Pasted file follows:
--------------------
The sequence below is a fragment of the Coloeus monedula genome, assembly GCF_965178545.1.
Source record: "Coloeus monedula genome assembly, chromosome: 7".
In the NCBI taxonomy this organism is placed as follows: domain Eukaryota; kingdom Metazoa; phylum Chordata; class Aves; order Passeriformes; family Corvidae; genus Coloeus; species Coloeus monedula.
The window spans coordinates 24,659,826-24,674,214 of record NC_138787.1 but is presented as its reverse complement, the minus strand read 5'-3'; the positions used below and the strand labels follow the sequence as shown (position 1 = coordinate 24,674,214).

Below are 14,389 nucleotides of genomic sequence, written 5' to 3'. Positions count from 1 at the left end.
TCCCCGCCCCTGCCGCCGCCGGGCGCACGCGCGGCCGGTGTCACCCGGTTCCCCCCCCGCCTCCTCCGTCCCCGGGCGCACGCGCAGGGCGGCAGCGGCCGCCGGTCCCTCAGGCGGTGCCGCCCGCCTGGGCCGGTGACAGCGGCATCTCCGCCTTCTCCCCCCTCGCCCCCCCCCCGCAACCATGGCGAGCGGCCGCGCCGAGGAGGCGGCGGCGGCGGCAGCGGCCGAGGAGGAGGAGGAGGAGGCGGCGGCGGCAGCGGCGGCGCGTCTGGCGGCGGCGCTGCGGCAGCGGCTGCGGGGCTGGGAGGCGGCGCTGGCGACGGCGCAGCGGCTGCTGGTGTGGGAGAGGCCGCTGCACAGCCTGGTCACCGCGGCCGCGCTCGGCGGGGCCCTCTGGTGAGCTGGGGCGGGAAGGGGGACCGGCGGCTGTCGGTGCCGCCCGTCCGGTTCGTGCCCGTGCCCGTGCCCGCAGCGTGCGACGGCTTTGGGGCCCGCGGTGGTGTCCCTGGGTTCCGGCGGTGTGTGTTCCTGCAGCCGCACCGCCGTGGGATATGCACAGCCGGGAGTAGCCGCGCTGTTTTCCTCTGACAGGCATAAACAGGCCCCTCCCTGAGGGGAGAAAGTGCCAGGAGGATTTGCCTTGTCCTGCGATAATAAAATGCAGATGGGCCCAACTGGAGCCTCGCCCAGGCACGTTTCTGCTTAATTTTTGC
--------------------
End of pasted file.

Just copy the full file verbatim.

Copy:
The sequence below is a fragment of the Coloeus monedula genome, assembly GCF_965178545.1.
Source record: "Coloeus monedula genome assembly, chromosome: 7".
In the NCBI taxonomy this organism is placed as follows: domain Eukaryota; kingdom Metazoa; phylum Chordata; class Aves; order Passeriformes; family Corvidae; genus Coloeus; species Coloeus monedula.
The window spans coordinates 24,659,826-24,674,214 of record NC_138787.1 but is presented as its reverse complement, the minus strand read 5'-3'; the positions used below and the strand labels follow the sequence as shown (position 1 = coordinate 24,674,214).

Below are 14,389 nucleotides of genomic sequence, written 5' to 3'. Positions count from 1 at the left end.
TCCCCGCCCCTGCCGCCGCCGGGCGCACGCGCGGCCGGTGTCACCCGGTTCCCCCCCCGCCTCCTCCGTCCCCGGGCGCACGCGCAGGGCGGCAGCGGCCGCCGGTCCCTCAGGCGGTGCCGCCCGCCTGGGCCGGTGACAGCGGCATCTCCGCCTTCTCCCCCCTCGCCCCCCCCCCGCAACCATGGCGAGCGGCCGCGCCGAGGAGGCGGCGGCGGCGGCAGCGGCCGAGGAGGAGGAGGAGGAGGCGGCGGCGGCAGCGGCGGCGCGTCTGGCGGCGGCGCTGCGGCAGCGGCTGCGGGGCTGGGAGGCGGCGCTGGCGACGGCGCAGCGGCTGCTGGTGTGGGAGAGGCCGCTGCACAGCCTGGTCACCGCGGCCGCGCTCGGCGGGGCCCTCTGGTGAGCTGGGGCGGGAAGGGGGACCGGCGGCTGTCGGTGCCGCCCGTCCGGTTCGTGCCCGTGCCCGTGCCCGCAGCGTGCGACGGCTTTGGGGCCCGCGGTGGTGTCCCTGGGTTCCGGCGGTGTGTGTTCCTGCAGCCGCACCGCCGTGGGATATGCACAGCCGGGAGTAGCCGCGCTGTTTTCCTCTGACAGGCATAAACAGGCCCCTCCCTGAGGGGAGAAAGTGCCAGGAGGATTTGCCTTGTCCTGCGATAATAAAATGCAGATGGGCCCAACTGGAGCCTCGCCCAGGCACGTTTCTGCTTAATTTTTGC